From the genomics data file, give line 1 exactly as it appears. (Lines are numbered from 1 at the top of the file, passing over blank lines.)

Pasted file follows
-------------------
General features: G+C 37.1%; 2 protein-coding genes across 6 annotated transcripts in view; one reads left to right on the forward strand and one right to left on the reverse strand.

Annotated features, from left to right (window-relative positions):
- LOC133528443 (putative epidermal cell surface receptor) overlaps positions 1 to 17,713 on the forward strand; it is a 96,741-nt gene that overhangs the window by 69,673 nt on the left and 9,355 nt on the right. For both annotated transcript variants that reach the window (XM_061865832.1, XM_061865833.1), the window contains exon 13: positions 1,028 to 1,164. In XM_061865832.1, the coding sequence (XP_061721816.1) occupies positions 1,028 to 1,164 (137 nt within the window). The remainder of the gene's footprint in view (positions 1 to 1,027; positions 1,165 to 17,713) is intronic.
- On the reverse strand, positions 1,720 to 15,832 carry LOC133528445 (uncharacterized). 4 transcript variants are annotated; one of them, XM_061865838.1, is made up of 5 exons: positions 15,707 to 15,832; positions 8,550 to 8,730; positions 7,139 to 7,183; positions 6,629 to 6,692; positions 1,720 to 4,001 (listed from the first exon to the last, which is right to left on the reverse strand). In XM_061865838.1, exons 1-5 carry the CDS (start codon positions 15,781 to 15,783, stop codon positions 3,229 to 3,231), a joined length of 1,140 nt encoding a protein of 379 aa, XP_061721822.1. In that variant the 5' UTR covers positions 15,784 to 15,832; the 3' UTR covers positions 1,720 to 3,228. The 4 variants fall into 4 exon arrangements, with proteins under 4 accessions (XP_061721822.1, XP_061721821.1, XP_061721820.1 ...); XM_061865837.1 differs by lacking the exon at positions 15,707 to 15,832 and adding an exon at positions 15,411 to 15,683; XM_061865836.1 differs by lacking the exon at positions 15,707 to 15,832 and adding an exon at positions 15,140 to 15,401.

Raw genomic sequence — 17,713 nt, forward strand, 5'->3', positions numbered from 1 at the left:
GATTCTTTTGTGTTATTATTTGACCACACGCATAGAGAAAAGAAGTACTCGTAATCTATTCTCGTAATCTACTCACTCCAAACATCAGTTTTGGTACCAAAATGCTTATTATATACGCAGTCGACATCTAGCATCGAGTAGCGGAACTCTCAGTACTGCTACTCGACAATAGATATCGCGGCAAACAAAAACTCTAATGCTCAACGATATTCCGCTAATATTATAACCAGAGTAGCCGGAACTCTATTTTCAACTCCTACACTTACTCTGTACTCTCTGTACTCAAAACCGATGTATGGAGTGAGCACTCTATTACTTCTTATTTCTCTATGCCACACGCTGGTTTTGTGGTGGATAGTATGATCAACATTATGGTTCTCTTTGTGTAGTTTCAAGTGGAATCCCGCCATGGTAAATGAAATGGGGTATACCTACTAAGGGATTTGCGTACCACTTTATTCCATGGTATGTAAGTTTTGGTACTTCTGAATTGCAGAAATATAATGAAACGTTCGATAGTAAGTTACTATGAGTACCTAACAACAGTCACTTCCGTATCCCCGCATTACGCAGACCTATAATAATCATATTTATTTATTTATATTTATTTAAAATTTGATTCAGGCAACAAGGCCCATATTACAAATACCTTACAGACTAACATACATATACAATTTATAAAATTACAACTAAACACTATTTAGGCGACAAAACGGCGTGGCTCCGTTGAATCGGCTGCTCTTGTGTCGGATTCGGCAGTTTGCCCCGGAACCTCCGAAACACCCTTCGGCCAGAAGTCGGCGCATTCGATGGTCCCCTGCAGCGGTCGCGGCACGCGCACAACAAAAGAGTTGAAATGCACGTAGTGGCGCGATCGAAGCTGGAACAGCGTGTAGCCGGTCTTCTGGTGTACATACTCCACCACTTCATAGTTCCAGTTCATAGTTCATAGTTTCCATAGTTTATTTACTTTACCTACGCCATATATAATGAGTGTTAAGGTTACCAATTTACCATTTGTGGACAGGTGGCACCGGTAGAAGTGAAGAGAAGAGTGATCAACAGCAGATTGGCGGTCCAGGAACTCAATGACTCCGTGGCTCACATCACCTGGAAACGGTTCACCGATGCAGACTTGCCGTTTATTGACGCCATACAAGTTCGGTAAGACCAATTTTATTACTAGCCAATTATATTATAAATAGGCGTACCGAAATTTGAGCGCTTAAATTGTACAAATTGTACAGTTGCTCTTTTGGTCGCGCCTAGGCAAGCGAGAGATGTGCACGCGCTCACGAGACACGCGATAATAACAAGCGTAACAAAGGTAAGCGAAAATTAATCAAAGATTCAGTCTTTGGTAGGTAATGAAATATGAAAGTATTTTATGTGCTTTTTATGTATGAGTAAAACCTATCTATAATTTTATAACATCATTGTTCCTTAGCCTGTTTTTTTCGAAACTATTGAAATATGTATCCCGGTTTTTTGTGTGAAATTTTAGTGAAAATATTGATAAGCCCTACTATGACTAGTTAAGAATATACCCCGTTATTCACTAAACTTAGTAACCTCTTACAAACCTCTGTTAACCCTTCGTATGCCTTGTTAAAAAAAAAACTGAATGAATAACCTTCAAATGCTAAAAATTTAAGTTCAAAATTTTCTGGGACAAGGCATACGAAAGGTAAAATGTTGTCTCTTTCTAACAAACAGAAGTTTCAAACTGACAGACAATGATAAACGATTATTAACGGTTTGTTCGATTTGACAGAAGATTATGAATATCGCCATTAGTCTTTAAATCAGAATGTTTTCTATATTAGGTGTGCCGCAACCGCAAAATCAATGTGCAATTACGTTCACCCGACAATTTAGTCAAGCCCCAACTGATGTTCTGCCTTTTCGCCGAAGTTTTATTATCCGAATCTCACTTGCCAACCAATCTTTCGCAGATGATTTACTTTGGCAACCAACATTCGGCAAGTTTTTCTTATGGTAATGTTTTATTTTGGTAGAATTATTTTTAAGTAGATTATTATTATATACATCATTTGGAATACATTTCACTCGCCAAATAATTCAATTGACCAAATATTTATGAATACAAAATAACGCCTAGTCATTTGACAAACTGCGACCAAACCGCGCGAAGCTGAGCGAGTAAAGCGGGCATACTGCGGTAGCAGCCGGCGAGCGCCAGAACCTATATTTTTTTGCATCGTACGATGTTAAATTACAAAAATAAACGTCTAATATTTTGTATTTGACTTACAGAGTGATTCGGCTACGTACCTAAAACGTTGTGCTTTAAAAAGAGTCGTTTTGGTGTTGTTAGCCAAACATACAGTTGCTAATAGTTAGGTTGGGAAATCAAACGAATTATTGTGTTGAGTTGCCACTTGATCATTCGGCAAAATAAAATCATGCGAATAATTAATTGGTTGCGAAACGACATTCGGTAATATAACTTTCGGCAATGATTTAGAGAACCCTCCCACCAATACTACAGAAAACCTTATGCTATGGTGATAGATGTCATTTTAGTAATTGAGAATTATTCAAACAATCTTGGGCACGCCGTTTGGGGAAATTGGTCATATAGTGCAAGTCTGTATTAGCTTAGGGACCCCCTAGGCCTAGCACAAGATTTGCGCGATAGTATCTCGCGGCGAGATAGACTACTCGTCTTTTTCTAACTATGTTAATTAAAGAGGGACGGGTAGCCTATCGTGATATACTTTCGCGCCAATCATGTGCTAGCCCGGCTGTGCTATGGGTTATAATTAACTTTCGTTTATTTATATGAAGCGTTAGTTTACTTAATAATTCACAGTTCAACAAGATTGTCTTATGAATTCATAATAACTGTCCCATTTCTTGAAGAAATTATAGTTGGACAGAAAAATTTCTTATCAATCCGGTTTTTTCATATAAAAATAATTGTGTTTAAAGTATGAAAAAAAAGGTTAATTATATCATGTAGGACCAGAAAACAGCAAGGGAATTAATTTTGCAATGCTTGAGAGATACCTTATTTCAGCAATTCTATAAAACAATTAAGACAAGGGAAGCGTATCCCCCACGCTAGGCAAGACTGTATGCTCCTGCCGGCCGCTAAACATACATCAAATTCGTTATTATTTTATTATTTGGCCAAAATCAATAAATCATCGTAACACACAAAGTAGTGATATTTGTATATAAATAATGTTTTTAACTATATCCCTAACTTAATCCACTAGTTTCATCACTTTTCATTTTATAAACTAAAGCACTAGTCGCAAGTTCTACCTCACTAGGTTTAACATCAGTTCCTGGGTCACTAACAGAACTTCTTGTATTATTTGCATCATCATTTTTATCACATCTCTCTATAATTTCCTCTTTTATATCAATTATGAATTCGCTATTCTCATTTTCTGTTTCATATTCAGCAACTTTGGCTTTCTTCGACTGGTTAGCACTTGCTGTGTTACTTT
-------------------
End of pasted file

General features: G+C 37.1%; 2 protein-coding genes across 6 annotated transcripts in view; one reads left to right on the forward strand and one right to left on the reverse strand.